China and the IMF: from mimicry towards pragmatic international institutional pluralism

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Abstract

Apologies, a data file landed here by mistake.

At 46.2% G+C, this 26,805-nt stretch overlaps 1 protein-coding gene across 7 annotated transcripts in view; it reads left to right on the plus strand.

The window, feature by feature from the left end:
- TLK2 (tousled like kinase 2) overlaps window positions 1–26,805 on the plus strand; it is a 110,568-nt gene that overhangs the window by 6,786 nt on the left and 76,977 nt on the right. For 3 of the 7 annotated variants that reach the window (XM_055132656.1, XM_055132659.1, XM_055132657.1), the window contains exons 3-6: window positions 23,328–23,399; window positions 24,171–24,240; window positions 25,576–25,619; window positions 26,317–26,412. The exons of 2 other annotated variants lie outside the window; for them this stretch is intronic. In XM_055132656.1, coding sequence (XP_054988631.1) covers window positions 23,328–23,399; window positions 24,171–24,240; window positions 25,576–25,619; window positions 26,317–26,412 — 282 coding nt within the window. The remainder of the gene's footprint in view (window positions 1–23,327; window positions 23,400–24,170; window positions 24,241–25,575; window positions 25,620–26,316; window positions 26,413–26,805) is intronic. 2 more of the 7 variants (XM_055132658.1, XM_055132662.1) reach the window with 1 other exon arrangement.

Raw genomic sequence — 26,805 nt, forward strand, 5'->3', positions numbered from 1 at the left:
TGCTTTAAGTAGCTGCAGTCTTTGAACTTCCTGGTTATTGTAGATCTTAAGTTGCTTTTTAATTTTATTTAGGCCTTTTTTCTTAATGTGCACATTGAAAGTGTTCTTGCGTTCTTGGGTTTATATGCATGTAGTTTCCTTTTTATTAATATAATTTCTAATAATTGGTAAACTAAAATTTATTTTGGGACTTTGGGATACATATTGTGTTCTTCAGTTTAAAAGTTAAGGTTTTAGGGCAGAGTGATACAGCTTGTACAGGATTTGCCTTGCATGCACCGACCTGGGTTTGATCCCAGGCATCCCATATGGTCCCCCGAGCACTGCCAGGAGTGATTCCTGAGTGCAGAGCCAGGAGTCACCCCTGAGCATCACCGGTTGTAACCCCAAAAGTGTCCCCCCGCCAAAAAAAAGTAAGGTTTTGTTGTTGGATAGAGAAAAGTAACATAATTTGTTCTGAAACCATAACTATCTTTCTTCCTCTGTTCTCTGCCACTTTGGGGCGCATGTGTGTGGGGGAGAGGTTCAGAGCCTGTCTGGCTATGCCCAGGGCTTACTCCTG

The International Monetary Fund was the international financial institution that was most alien to the Chinese government when it embarked upon its economic reforms at the end of the 1970s, because financial markets were neglected in China's centralized plan. Therefore, China's increasing cooperation with the IMF illuminates the extent to which China has changed through ‘socialization’ into the norms of global governance more generally. The article examines the evolution of China's involvement with the IMF and argues that in many respects it has embraced those norms. Even though its political economy still substantially diverges from western prescriptions, many features are compatible with the (original) ‘Washington Consensus’. But China remains wary of becoming too dependent on possible IMF assistance; it tries to preserve its freedom of manoeuvre. Although the IMF has attempted to acknowledge China's growing global importance by increasing its voting rights, this has failed to keep pace with change in the global economy. China is thus attracted by the possibility of additional ways of pragmatically increasing its leverage over global decisions, for instance through regional financial cooperation in Asia.

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